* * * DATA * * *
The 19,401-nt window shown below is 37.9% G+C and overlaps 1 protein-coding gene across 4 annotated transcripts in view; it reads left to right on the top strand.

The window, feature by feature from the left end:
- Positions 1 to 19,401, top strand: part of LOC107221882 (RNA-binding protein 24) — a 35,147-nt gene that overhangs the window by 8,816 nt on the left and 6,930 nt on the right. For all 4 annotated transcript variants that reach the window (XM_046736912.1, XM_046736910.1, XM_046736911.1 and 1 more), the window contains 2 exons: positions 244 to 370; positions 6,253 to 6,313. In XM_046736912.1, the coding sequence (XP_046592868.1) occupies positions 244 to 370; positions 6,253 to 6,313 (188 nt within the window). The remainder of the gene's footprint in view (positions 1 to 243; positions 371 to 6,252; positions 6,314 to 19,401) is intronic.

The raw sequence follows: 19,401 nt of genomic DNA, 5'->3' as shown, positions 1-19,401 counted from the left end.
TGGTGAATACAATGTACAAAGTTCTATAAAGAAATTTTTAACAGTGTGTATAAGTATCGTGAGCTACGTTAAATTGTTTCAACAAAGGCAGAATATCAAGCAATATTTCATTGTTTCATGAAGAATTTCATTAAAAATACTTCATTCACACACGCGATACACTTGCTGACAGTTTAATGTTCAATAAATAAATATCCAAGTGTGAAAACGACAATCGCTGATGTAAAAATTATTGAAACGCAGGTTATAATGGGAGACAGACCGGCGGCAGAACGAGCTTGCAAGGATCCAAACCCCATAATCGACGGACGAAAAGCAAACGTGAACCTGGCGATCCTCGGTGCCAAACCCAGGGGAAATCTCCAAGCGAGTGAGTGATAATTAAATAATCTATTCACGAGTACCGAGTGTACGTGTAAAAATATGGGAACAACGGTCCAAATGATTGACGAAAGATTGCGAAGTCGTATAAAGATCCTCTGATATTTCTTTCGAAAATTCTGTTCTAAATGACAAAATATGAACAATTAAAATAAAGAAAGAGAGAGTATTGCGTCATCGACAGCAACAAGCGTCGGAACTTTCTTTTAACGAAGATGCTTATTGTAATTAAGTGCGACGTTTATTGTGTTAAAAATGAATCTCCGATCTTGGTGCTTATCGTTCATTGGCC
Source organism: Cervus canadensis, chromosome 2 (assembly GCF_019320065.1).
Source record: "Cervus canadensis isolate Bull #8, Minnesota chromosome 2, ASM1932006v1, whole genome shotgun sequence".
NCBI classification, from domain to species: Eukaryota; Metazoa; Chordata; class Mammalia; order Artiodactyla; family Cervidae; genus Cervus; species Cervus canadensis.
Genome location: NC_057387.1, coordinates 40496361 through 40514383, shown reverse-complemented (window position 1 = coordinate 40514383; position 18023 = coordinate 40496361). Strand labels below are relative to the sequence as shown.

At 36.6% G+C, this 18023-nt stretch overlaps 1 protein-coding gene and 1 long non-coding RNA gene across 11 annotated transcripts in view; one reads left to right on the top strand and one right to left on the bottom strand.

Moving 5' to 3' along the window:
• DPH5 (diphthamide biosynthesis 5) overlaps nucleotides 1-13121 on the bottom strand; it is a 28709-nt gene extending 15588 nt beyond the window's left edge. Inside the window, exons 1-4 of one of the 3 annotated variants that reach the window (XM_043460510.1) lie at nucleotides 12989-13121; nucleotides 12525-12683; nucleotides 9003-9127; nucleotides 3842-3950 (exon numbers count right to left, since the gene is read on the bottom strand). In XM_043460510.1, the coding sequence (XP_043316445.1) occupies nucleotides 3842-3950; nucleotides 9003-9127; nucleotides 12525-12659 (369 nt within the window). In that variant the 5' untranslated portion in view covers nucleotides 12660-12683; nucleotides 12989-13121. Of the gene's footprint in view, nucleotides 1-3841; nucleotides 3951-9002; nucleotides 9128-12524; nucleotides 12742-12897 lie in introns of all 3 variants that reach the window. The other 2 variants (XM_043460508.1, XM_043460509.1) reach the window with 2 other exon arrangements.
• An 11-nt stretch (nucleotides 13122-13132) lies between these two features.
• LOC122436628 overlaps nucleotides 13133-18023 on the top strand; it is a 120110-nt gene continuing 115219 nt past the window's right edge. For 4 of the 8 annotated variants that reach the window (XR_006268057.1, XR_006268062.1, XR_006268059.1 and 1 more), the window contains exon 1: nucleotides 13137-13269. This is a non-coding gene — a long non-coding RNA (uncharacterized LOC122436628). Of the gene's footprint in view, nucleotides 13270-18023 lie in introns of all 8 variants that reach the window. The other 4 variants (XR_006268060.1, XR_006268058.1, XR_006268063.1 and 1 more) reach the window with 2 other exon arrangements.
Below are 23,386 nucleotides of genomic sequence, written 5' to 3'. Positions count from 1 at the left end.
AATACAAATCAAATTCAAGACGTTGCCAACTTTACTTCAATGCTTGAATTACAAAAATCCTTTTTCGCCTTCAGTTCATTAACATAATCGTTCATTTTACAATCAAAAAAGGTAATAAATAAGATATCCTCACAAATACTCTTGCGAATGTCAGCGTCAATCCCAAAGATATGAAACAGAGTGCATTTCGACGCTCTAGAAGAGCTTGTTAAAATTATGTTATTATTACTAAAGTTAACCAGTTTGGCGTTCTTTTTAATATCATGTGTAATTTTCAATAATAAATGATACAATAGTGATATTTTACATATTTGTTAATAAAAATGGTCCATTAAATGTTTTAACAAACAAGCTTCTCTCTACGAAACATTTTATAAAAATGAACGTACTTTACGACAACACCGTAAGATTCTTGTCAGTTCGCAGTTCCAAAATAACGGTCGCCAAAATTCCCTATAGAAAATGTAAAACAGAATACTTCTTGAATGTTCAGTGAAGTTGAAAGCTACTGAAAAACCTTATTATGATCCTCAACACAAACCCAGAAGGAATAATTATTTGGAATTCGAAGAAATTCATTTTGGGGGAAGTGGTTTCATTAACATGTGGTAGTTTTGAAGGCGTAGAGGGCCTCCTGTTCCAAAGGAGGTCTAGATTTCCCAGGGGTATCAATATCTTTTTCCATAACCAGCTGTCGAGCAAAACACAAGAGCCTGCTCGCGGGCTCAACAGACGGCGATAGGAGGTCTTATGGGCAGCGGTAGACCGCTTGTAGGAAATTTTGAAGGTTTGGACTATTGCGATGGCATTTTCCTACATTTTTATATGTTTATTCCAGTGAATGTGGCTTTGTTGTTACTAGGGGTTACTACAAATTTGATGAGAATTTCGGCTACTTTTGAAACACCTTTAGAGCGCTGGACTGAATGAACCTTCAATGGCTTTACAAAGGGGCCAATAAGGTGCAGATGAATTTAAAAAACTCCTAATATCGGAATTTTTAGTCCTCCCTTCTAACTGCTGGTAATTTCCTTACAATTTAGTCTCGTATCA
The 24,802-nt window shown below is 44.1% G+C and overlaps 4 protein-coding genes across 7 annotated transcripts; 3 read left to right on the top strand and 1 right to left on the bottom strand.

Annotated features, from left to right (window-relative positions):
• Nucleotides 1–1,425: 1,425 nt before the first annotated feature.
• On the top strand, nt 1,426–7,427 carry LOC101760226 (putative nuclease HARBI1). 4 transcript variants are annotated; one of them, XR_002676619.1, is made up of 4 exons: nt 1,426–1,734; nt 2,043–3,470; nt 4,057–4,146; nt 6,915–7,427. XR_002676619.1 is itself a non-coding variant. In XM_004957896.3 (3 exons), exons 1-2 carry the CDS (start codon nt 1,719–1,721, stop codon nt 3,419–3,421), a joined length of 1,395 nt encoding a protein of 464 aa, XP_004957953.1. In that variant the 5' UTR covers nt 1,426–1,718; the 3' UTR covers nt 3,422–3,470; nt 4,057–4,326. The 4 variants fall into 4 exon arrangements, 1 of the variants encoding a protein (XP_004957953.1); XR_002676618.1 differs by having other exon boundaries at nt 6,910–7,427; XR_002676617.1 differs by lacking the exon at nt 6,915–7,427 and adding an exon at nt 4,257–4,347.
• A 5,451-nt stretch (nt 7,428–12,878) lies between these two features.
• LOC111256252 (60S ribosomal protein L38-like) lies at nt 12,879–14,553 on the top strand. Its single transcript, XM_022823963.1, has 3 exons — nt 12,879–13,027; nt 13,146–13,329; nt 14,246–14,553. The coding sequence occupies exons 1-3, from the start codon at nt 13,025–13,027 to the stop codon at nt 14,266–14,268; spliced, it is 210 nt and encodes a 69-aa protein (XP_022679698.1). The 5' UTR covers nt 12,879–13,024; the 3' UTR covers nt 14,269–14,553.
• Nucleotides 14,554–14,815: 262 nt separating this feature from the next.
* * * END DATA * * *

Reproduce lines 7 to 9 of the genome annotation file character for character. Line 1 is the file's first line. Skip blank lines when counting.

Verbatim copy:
Source record: "Cervus canadensis isolate Bull #8, Minnesota chromosome 2, ASM1932006v1, whole genome shotgun sequence".
NCBI classification, from domain to species: Eukaryota; Metazoa; Chordata; class Mammalia; order Artiodactyla; family Cervidae; genus Cervus; species Cervus canadensis.
Genome location: NC_057387.1, coordinates 40496361 through 40514383, shown reverse-complemented (window position 1 = coordinate 40514383; position 18023 = coordinate 40496361). Strand labels below are relative to the sequence as shown.